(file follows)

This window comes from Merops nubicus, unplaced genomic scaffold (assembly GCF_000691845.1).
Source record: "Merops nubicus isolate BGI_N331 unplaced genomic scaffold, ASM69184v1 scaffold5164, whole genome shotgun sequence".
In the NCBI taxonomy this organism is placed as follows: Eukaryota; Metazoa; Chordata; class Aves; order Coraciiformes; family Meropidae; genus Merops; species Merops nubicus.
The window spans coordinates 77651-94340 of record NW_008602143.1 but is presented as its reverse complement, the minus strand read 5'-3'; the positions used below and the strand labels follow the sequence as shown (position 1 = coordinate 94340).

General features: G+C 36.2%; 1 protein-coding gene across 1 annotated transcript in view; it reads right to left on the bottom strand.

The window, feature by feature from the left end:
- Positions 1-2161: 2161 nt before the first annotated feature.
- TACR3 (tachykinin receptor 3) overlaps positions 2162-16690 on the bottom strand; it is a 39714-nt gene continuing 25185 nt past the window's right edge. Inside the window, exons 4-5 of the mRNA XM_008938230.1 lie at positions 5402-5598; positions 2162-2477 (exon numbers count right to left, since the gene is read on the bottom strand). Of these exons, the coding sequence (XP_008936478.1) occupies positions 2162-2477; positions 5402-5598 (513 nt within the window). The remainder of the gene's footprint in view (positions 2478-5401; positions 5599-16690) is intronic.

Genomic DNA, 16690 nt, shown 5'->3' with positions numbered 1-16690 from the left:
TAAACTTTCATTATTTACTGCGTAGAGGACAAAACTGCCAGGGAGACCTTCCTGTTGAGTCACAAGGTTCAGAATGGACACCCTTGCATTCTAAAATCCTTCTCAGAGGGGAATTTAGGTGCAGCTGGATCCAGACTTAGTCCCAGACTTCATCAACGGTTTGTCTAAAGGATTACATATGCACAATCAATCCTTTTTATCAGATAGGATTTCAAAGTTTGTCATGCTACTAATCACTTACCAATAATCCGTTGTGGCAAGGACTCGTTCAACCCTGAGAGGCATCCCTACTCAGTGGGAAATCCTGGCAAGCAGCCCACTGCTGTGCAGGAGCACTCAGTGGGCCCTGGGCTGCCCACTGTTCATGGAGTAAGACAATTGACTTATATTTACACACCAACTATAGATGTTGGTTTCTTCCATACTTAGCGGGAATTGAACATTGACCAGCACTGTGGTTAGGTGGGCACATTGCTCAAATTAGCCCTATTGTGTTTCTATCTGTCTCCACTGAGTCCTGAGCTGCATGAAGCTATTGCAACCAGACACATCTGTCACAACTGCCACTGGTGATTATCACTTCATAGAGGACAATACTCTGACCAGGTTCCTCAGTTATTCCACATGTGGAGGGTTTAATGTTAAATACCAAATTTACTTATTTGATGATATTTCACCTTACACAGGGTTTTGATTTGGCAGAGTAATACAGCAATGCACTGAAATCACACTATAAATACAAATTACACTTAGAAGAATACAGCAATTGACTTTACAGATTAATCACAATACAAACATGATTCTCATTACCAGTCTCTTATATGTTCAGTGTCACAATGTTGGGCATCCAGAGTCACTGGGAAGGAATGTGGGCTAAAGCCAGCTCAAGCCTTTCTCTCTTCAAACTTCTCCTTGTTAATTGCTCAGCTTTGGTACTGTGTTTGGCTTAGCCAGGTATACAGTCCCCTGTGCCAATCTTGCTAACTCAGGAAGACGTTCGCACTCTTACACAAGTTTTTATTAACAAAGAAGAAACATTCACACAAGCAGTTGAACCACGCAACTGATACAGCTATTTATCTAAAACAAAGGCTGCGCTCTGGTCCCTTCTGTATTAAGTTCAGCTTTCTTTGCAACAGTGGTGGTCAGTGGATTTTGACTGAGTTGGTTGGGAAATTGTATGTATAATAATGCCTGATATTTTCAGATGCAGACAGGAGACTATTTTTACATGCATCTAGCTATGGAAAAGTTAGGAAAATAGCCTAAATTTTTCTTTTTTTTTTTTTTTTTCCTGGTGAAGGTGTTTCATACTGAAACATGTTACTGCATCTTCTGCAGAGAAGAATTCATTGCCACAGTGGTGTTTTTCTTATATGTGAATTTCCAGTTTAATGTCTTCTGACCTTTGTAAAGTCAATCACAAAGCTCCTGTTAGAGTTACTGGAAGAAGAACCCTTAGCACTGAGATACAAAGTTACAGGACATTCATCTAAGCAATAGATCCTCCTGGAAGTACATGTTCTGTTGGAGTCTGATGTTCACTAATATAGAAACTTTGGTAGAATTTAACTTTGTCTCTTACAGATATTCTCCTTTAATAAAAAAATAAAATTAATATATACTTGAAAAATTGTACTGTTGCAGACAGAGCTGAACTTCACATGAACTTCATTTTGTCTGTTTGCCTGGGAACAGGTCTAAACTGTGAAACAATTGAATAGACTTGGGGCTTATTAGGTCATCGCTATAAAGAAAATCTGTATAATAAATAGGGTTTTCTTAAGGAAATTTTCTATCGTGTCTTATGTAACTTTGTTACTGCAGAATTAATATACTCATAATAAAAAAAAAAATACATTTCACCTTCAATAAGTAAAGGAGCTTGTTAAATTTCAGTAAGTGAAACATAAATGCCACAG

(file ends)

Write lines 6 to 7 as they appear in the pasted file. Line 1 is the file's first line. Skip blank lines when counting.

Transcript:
The window, feature by feature from the left end:
- Positions 1-2161: 2161 nt before the first annotated feature.